UK health experts are telling women not to avoid eggs when pregnant, nor to delay giving them to their babies.
The British Egg Industry Council (BEIC) says that emerging research suggests that eating eggs in pregnancy and weaning is more likely to reduce the risk of the baby developing an egg allergy.
UK government food safety experts have also announced a review of evidence relating to the safety of eggs in the UK and the BEIC says that the safety record of eggs produced in accordance with the quality scheme British Lion means that vulnerable groups such as pregnant women and babies should now be allowed to consume them when runny.
A review paper published in the Journal of Health Visiting concludes that historic concerns about allergy and food safety may have resulted in unnecessary avoidance of eggs by these groups. A new analysis of nationally representative infant feeding data shows that only 9 percent of babies are currently given eggs at six months, the recommended age to start weaning. Even at 12 months, only 36 percent at given eggs, with the allergy concerns given as the main reason for avoiding eggs.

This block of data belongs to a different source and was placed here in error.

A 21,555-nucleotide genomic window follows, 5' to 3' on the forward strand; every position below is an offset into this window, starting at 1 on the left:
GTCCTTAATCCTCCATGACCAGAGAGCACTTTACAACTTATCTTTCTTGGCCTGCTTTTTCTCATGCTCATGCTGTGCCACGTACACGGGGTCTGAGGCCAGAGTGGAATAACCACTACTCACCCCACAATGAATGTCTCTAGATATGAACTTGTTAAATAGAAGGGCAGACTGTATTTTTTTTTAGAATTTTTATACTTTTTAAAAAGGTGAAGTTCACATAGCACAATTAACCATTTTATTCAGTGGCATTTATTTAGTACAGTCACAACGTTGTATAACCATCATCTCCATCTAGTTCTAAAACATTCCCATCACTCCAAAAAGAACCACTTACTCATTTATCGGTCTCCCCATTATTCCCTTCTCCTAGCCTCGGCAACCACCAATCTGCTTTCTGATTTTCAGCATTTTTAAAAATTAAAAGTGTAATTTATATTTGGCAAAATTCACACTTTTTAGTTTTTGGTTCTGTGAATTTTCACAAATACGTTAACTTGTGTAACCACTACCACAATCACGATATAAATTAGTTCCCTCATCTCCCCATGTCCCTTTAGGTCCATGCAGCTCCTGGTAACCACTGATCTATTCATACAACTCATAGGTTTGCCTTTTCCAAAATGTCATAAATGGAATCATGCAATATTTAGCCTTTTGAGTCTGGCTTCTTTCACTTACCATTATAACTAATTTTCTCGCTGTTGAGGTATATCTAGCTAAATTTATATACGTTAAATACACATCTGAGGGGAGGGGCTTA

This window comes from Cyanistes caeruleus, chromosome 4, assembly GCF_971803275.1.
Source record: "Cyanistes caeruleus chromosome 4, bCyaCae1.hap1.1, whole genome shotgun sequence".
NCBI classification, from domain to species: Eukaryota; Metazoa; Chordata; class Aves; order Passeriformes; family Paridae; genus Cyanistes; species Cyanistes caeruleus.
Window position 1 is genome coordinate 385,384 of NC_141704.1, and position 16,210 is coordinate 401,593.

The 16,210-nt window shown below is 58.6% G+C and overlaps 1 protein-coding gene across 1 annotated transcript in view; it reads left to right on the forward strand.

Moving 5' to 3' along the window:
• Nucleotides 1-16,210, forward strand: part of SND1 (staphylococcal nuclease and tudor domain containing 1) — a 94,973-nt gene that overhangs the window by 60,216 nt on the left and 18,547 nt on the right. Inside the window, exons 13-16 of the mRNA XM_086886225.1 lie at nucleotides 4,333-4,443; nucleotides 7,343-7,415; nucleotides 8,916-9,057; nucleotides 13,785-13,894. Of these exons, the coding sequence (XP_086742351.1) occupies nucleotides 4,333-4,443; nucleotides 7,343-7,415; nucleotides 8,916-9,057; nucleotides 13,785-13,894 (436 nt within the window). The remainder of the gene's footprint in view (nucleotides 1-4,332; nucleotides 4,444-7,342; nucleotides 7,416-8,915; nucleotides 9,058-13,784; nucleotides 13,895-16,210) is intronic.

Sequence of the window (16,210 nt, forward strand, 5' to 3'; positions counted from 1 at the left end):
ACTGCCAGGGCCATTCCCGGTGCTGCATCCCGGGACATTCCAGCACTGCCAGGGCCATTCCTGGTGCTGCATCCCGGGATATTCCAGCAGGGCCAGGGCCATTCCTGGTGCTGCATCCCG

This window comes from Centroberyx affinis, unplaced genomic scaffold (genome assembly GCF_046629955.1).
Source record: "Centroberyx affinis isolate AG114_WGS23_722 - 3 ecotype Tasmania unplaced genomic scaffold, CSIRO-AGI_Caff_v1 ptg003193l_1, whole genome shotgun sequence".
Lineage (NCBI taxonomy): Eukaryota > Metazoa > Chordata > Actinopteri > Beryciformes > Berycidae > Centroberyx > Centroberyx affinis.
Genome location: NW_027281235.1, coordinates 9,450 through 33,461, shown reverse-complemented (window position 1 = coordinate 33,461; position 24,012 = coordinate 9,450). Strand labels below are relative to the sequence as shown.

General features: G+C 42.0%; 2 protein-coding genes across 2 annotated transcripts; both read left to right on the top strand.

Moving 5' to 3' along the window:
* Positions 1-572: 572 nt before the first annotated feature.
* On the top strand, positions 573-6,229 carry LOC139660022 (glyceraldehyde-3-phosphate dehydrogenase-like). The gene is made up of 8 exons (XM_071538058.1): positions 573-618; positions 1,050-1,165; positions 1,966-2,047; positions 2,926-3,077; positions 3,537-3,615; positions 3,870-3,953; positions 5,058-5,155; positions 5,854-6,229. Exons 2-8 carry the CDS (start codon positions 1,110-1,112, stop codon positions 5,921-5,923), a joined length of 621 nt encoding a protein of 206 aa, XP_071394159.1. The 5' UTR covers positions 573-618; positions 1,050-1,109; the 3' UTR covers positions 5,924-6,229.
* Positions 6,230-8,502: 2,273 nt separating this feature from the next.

Dr. Juliet Grey, co-author of the paper said: “Our review concluded that mums and their babies can be encouraged to eat eggs, as this could have a positive effect in terms of nutritional intake and may also help immune tolerance of eggs.
“The BEIC advice that vulnerable groups can go back to runny eggs, if produced under the Lion scheme, should further reassure women that they can enjoy them normally in pregnancy and give them to their babies when weaning from six months.”
The UK’s Food Standards Agency (FSA) does not advise pregnant women and babies to avoid eggs to reduce the risk of developing allergy, but it does continue to advise all vulnerable groups to make sure that eggs are thoroughly cooked. However, the FSA recognizes the significant progress the UK egg industry has made towards eliminating Salmonella from British Lion eggs and it will be seeking a view from its Advisory Committee on the Microbiological Safety of Food on the evidence relating to the safety of eggs consumed in the UK early next year.